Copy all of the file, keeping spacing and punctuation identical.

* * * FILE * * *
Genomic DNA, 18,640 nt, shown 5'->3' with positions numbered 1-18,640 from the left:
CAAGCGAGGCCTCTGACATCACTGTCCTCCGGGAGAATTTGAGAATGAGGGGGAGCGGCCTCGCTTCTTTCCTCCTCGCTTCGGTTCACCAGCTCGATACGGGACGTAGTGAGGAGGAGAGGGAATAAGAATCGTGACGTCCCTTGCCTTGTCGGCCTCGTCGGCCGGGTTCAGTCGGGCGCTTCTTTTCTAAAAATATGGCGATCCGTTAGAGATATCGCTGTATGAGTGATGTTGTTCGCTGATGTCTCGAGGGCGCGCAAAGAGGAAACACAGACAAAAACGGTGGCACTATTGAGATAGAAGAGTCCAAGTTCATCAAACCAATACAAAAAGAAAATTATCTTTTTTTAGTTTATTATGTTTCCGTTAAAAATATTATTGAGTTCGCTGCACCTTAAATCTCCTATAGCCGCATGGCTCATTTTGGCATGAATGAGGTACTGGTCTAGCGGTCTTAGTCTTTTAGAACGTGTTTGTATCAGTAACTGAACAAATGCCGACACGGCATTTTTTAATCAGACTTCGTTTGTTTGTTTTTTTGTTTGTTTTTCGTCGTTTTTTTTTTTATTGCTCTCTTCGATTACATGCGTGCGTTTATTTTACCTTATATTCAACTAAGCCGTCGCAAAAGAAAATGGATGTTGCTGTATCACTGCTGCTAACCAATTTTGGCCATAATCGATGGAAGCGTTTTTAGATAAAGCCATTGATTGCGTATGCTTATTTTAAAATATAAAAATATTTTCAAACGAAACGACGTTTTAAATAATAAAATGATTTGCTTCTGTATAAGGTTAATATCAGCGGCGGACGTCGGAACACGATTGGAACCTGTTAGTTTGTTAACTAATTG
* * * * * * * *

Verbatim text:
Genomic DNA, 18,640 nt, shown 5'->3' with positions numbered 1-18,640 from the left:
CAAGCGAGGCCTCTGACATCACTGTCCTCCGGGAGAATTTGAGAATGAGGGGGAGCGGCCTCGCTTCTTTCCTCCTCGCTTCGGTTCACCAGCTCGATACGGGACGTAGTGAGGAGGAGAGGGAATAAGAATCGTGACGTCCCTTGCCTTGTCGGCCTCGTCGGCCGGGTTCAGTCGGGCGCTTCTTTTCTAAAAATATGGCGATCCGTTAGAGATATCGCTGTATGAGTGATGTTGTTCGCTGATGTCTCGAGGGCGCGCAAAGAGGAAACACAGACAAAAACGGTGGCACTATTGAGATAGAAGAGTCCAAGTTCATCAAACCAATACAAAAAGAAAATTATCTTTTTTTAGTTTATTATGTTTCCGTTAAAAATATTATTGAGTTCGCTGCACCTTAAATCTCCTATAGCCGCATGGCTCATTTTGGCATGAATGAGGTACTGGTCTAGCGGTCTTAGTCTTTTAGAACGTGTTTGTATCAGTAACTGAACAAATGCCGACACGGCATTTTTTAATCAGACTTCGTTTGTTTGTTTTTTTGTTTGTTTTTCGTCGTTTTTTTTTTTATTGCTCTCTTCGATTACATGCGTGCGTTTATTTTACCTTATATTCAACTAAGCCGTCGCAAAAGAAAATGGATGTTGCTGTATCACTGCTGCTAACCAATTTTGGCCATAATCGATGGAAGCGTTTTTAGATAAAGCCATTGATTGCGTATGCTTATTTTAAAATATAAAAATATTTTCAAACGAAACGACGTTTTAAATAATAAAATGATTTGCTTCTGTATAAGGTTAATATCAGCGGCGGACGTCGGAACACGATTGGAACCTGTTAGTTTGTTAACTAATTG